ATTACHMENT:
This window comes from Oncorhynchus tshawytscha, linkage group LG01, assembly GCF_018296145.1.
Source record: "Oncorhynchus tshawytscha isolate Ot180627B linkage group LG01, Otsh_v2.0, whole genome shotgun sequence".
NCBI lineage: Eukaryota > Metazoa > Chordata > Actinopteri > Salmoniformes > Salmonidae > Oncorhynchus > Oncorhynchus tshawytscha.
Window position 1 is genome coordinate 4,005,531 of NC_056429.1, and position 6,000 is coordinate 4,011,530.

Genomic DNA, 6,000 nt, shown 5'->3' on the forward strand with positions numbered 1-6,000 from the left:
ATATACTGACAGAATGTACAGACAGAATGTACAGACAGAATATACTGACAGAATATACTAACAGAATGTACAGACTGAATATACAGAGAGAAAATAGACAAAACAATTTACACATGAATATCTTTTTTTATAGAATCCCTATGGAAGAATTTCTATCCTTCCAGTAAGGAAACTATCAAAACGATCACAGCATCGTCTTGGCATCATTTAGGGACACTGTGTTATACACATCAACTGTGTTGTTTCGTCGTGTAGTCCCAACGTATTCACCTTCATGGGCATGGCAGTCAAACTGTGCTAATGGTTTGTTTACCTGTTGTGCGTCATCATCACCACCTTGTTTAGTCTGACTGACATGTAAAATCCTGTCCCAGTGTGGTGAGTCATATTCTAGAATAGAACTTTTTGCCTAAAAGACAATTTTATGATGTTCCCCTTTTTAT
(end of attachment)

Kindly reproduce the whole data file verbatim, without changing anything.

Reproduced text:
This window comes from Oncorhynchus tshawytscha, linkage group LG01, assembly GCF_018296145.1.
Source record: "Oncorhynchus tshawytscha isolate Ot180627B linkage group LG01, Otsh_v2.0, whole genome shotgun sequence".
NCBI lineage: Eukaryota > Metazoa > Chordata > Actinopteri > Salmoniformes > Salmonidae > Oncorhynchus > Oncorhynchus tshawytscha.
Window position 1 is genome coordinate 4,005,531 of NC_056429.1, and position 6,000 is coordinate 4,011,530.

Genomic DNA, 6,000 nt, shown 5'->3' on the forward strand with positions numbered 1-6,000 from the left:
ATATACTGACAGAATGTACAGACAGAATGTACAGACAGAATATACTGACAGAATATACTAACAGAATGTACAGACTGAATATACAGAGAGAAAATAGACAAAACAATTTACACATGAATATCTTTTTTTATAGAATCCCTATGGAAGAATTTCTATCCTTCCAGTAAGGAAACTATCAAAACGATCACAGCATCGTCTTGGCATCATTTAGGGACACTGTGTTATACACATCAACTGTGTTGTTTCGTCGTGTAGTCCCAACGTATTCACCTTCATGGGCATGGCAGTCAAACTGTGCTAATGGTTTGTTTACCTGTTGTGCGTCATCATCACCACCTTGTTTAGTCTGACTGACATGTAAAATCCTGTCCCAGTGTGGTGAGTCATATTCTAGAATAGAACTTTTTGCCTAAAAGACAATTTTATGATGTTCCCCTTTTTAT